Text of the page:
Happy talk on the Rail Runner

I was on vacation and out of town over the Thanksgiving, so I was unable to get to some of the op-eds and other information on this blog. The most interesting and worthy of response was this piece on the Rail Runner. Simply put, the author makes several completely unsubstantiated claims regarding the Rail Runner. I’ll respond to each point in bold:

First, and most importantly, there are efficiency benefits that result when the Rail Runner reduces costs due to traffic congestion, road construction and maintenance, parking facilities, accidents and pollution. Simply not true. Portland, Oregon, the most transit-intensive city in the nation is also one of the most congested. In fact, most transit advocates want to INCREASE congestion

Second, there are the benefits to the people who were already using commuter buses in the Belen/Santa Fe corridor before Rail Runner and who now enjoy more comfortable and more frequent service. Is taking a bus to the Rail Runner and then taking another bus once you get off the Rail Runner really better than a shuttle bus? Also, which is quicker? The author makes an assertion but has no facts.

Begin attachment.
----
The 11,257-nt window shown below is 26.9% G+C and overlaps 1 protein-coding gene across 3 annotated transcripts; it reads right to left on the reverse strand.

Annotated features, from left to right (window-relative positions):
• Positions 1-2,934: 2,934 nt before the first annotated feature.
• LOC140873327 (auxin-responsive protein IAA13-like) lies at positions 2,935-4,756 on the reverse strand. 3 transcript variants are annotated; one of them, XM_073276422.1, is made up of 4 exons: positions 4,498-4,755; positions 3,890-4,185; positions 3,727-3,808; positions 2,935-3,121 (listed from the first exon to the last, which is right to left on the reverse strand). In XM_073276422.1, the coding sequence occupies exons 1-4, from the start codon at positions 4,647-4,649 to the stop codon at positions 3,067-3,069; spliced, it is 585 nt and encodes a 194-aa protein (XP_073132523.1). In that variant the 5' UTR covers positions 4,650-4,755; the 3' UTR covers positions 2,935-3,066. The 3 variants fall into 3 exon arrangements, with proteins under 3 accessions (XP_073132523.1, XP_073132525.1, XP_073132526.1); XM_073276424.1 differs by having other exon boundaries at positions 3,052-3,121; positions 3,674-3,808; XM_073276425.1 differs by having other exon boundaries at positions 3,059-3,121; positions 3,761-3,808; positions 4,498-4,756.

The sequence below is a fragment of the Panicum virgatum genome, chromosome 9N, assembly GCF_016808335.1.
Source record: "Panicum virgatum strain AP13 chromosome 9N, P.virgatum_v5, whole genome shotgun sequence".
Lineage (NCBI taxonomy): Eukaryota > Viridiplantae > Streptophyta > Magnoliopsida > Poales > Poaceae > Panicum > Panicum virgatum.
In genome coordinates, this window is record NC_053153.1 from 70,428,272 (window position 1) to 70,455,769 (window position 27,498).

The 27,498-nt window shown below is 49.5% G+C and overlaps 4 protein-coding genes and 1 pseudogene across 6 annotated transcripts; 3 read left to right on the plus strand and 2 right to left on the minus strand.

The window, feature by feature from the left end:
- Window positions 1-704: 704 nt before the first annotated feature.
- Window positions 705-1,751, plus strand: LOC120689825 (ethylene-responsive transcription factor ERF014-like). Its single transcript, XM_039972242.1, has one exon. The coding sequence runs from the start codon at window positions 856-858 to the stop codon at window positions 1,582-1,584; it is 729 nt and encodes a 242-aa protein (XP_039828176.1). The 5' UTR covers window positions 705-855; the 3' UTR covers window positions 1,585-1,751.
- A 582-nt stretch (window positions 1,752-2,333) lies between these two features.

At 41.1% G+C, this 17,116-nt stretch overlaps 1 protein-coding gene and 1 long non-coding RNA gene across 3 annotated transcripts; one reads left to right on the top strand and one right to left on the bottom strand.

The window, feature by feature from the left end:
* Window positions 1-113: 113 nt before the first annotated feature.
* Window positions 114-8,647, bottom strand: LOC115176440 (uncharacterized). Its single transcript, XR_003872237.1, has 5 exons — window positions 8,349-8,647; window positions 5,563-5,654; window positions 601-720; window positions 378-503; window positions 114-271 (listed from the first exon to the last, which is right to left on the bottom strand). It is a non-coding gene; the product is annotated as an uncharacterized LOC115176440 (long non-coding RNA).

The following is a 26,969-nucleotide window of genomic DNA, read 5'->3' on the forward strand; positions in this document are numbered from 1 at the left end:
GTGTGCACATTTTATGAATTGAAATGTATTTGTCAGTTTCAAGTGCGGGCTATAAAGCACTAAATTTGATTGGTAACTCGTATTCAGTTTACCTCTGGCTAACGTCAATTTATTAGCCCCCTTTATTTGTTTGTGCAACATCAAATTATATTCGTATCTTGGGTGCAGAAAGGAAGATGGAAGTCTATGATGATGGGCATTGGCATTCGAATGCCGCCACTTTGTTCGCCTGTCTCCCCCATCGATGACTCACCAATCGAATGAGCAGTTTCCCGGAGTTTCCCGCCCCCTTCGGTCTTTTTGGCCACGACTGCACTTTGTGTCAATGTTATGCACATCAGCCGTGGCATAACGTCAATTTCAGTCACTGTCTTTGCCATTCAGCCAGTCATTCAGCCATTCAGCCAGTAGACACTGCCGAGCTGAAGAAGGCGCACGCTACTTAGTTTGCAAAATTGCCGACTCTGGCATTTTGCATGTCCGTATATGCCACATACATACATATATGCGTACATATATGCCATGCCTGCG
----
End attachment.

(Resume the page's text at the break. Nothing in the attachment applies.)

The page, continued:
Third, there are the benefits to people who are physically, economically or socially disadvantaged who couldn’t travel before the Rail Runner, but now can. He just mentioned buses. Has anyone asked the handicapped? I’ve seen no polling on this, so again, an assertion with no backup.

The simple fact is that the Rail Runner is heavily-subsidized with little benefit in terms of the environment or congestion. It is time to shut it down.

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5 Replies to “Happy talk on the Rail Runner”

  1. I think one of the most amazing things about this boondoggle is that it certainly appears that most people actually get in a car and drive to a parking lot in order to get on the train… Have you noticed the big parking lot just south of Santa Fe in the rough middle of nowhere? Not exactly walking distance to anything.

    RR is heavy diesel… nothing green about it. And, now we have another 200 miles of track that is in disrepair and the operators of RR say that RR is not equipped for long haul passengers… more boondoggle? Without question.

  2. I have seen the work on the rail project. I have also been to Portland, OR. when the rain and snow and fog make transport on rodeways dangerous. Every pasanger rail system has its detractors. but once started they are a drain on the tax revinues. they can’t charge enough for self sufficiency or get enough passangers in the beginning, but as generations pass they become irreplacable.

  3. The City of Austin, TX is now double decking their highways. This is truly a disaster and indicative of what could happen in other cities. If the country of Brasilia could move their capital from Rio de Janerio to Brasilia, could NM not move its capitol from Santa Fe to Albuquerque and eliminate the need for the RailRunner?